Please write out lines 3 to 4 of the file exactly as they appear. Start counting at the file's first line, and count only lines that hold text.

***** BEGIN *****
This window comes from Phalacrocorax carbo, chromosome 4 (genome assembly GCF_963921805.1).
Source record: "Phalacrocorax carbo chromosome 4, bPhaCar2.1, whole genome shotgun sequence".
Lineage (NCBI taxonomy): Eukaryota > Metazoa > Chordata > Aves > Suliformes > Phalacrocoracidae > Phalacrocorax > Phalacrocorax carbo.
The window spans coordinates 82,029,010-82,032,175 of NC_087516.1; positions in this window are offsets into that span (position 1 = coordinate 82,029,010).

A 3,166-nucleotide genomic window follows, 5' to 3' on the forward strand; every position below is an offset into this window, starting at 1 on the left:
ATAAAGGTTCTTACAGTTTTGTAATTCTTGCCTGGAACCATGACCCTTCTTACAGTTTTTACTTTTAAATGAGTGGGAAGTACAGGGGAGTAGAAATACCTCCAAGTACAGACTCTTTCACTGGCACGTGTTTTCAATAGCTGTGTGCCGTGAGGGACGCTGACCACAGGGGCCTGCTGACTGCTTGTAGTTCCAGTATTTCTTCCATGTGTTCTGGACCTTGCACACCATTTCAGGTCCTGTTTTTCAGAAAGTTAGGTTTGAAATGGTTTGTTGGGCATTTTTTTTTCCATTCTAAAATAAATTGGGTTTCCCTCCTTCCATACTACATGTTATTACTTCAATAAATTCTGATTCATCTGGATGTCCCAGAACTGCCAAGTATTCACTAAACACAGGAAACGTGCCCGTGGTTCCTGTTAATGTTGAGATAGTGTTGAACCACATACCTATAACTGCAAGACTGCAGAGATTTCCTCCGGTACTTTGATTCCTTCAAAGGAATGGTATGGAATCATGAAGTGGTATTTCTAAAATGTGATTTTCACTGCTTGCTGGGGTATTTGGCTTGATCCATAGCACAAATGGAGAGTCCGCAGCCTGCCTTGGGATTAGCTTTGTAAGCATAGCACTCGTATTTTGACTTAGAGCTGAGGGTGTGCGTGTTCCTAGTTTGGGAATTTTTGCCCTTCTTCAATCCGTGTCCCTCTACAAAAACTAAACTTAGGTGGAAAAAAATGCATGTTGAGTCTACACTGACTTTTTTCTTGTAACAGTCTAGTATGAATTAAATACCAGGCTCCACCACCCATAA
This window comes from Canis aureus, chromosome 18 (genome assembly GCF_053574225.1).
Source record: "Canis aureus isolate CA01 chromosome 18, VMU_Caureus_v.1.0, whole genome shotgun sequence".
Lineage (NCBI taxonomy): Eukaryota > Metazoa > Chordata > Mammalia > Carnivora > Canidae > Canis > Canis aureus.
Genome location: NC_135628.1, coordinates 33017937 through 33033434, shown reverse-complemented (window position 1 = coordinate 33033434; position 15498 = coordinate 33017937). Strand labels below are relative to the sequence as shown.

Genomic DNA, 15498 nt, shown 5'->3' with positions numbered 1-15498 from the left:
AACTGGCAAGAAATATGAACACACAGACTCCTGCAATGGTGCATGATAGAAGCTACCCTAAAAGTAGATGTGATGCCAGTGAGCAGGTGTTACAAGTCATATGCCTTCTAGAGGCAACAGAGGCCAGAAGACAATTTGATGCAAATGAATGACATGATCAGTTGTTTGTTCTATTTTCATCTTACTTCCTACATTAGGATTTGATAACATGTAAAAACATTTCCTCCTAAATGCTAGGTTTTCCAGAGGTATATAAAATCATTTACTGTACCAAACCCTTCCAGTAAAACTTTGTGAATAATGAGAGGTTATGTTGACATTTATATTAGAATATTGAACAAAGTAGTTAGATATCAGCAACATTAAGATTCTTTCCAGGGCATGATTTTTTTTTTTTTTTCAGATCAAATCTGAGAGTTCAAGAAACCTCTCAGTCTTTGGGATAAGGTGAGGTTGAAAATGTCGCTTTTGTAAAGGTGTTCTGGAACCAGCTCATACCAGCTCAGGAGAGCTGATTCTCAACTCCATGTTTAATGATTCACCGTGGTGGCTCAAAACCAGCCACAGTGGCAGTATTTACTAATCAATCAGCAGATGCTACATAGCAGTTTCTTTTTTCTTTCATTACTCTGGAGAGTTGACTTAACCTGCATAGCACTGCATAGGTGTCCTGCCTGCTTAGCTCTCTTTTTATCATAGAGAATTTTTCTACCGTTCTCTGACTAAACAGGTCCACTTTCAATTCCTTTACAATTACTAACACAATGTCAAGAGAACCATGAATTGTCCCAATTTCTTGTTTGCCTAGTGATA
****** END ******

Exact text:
Lineage (NCBI taxonomy): Eukaryota > Metazoa > Chordata > Aves > Suliformes > Phalacrocoracidae > Phalacrocorax > Phalacrocorax carbo.
The window spans coordinates 82,029,010-82,032,175 of NC_087516.1; positions in this window are offsets into that span (position 1 = coordinate 82,029,010).